After highlighting a school fight, a racist radio joke, and a heated social network picture, the students looked at news stories and academic research. The students decided to hear the voices of Marshallese living in Hilo regarding tensions between locals and Marshallese people. “We felt it was better to start small than big,” states Livai.
The students had to tailor their research design and method to meet the needs of Marshallese culture, so they used Talanoa, which literally means “talk stories,” and they used the method Bwebwenato, an ethnographic interview with attention to Marshallese culture.
The student researchers interviewed ten students and three community members in the Marshallese language. They explored the expectations of coming to Hawai‘i, fitting into local culture, the various responses to conflict, changes over time, and how Marshallese have made Hilo a home away from home. Some of these themes revealed an awareness of ethnic tensions, particularly in Honolulu.
Mikyla Wood presented, “Sodexo—Off-Campus Students Marketing Audit.” Her objective was to find out what percentage of students go to Sodexo, what off-campus students want to eat, Sodexo’s competitors, and what students can afford. She collecting data through a Google survey, a focus group, and interviews. This allowed her to make a market summary of off-campus students and to summarize the market needs, market trends, and competition from outside food sources.
After looking at Strengths, Weaknesses, Opportunities, and Threats — a SWOT analysis — Wood’s recommendations for Sodexo was brand position, product offerings, extended hours, extended cashier booths, unbundling meals, and online ordering.
Similar to Wood, Shantel Geringer presented “Sodexo—On-Campus Students Audit.” She highlighted the high usage rate of on-campus students and their attitudes, the ways students heard of Sodexo, and whether or not student needs were being met. She found that the locations of Sodexo were convenient to off-campus students, but are considered inconvenient to on-campus students, particularly those in the new dorms.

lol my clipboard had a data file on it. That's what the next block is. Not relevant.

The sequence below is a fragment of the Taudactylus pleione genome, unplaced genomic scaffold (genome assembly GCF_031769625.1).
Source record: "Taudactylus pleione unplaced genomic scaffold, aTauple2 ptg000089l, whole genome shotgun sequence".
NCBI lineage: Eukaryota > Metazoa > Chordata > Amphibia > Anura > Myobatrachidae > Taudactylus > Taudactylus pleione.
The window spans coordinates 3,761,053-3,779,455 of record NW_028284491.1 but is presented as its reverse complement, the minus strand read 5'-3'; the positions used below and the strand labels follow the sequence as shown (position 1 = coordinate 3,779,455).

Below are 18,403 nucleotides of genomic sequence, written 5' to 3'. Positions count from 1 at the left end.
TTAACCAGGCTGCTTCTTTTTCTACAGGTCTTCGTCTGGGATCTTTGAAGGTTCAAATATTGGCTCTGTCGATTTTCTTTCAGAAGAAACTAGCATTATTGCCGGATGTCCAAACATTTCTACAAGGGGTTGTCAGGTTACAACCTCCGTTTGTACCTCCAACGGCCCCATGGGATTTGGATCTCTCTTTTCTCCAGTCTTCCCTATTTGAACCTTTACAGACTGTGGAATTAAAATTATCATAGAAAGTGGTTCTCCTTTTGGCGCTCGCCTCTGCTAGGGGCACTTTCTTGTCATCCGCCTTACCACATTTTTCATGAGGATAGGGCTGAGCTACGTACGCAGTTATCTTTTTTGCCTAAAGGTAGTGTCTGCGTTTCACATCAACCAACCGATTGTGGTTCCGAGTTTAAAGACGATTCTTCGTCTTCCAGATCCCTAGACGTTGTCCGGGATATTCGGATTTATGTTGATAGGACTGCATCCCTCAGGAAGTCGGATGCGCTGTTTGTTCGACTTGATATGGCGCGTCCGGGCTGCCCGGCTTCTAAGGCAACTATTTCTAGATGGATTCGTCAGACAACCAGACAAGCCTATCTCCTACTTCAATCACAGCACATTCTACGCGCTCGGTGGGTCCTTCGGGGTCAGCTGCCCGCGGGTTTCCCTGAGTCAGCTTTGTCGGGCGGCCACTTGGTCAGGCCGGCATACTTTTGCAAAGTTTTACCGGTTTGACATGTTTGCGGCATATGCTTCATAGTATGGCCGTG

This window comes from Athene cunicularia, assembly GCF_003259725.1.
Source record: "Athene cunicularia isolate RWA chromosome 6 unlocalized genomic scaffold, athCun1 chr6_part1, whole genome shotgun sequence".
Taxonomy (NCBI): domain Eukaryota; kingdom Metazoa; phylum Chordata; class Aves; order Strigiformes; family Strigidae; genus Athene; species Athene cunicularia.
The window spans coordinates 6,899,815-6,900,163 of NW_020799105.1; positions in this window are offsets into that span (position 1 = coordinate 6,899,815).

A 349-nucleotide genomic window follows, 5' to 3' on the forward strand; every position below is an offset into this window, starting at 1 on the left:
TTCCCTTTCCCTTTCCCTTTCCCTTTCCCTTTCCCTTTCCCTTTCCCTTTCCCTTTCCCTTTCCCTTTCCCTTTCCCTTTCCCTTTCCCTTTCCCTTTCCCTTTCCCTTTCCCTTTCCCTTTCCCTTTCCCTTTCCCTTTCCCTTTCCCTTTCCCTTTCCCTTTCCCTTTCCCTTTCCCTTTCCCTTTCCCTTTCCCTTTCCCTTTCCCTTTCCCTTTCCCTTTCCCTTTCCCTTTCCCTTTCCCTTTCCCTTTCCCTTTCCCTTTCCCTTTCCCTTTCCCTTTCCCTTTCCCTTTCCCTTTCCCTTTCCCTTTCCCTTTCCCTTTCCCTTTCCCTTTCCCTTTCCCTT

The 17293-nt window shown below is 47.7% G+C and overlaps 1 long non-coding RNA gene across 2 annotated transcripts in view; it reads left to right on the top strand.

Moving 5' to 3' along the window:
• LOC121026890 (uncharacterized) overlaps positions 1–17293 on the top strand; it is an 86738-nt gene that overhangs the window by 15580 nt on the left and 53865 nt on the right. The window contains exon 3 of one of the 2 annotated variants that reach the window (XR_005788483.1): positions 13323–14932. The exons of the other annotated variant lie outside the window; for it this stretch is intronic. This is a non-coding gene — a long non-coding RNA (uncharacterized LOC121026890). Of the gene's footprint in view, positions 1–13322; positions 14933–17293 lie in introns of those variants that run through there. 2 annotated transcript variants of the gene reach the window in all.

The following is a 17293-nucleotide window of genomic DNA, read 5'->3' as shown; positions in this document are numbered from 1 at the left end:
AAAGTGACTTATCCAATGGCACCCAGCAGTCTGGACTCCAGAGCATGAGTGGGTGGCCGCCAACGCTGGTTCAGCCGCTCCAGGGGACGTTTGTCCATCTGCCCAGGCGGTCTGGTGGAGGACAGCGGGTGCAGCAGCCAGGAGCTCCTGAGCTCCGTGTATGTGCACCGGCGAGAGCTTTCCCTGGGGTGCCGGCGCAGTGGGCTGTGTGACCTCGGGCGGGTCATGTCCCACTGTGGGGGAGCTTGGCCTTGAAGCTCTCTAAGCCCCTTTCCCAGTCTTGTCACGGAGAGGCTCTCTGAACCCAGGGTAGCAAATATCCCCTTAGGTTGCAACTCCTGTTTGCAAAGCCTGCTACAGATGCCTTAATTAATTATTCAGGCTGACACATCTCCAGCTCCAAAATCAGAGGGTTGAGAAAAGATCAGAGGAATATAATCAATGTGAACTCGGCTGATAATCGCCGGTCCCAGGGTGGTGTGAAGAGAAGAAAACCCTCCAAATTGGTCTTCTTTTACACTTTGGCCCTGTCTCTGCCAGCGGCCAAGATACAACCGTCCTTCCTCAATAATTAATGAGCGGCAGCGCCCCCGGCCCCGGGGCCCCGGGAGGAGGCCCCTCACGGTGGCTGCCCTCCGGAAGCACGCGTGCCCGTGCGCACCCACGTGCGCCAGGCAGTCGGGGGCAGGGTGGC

In her SWOT analysis, Geringer found that Sodexo’s strengths are its six different locations, its friendly staff, it’s “To Go Box” and “Grab and Go” offerings, and its social media pages. Her recommendations for improvement concerned product offerings, awareness and brand images.
Student Pelenatete Lelua presented, “UH Hilo Housing Research to Provide for Student Transport Needs.” One of the top issues on-campus students face is transportation, and Lelua discovered the most popular options used were the Hele-on bus and a private taxi, with other options being the Shared Ride Program, a car rental, or rides from family and friends. Lelua highlighted the pros and cons of the Hele-on Bus and private taxi systems, and summarized that the students need service that is fast, easy to use, reliable, and affordable.
Lelua’s final recommendations included better communication of available options to students, such as increased awareness of the Shared Taxi Ride and for Student Housing to offer a weekend transport service.
“I wanted to share my research for something that could help the school and help the students,” says Lelua. As a student who lives on-campus, she says, “I feel that this is a subject that should be addressed, especially by Student Housing, so it’s actually to get the message out there and also to help the university to help students.”
- Michael K. Abraham: “Analyzing and Implementing Strategic Efforts to Increase Enrollment.”
- Debra Cannoles: “UH Hilo College of Business and Economics: Brand Image and Equity” and “Creating the UH Hilo Mentorship Program.”
- Scott Hardman: “Pacific Aquaculture and Coastal Resource Center Internship: Fish Cage Assembly and Facility Maintenance.”
- Zachary Higgins: “Riding the Radio Waves with MOP Talk.”
- Maria Paredes: “Sodexo on Campus.”
- Janell Penha: “What Impact can Pharmacy Students Have on Rural Hospitals?”
- Krystal Schlechter: “High-Density Electric Potential Plots.”
- The author of this story presented, “Searching for Moral Lessons in Rapunzel.”
About the author of this story: Kara Nelson is a senior at UH Hilo double majoring in English and communication. She is an intern in the Office of the Chancellor and writer for UH Hilo Stories.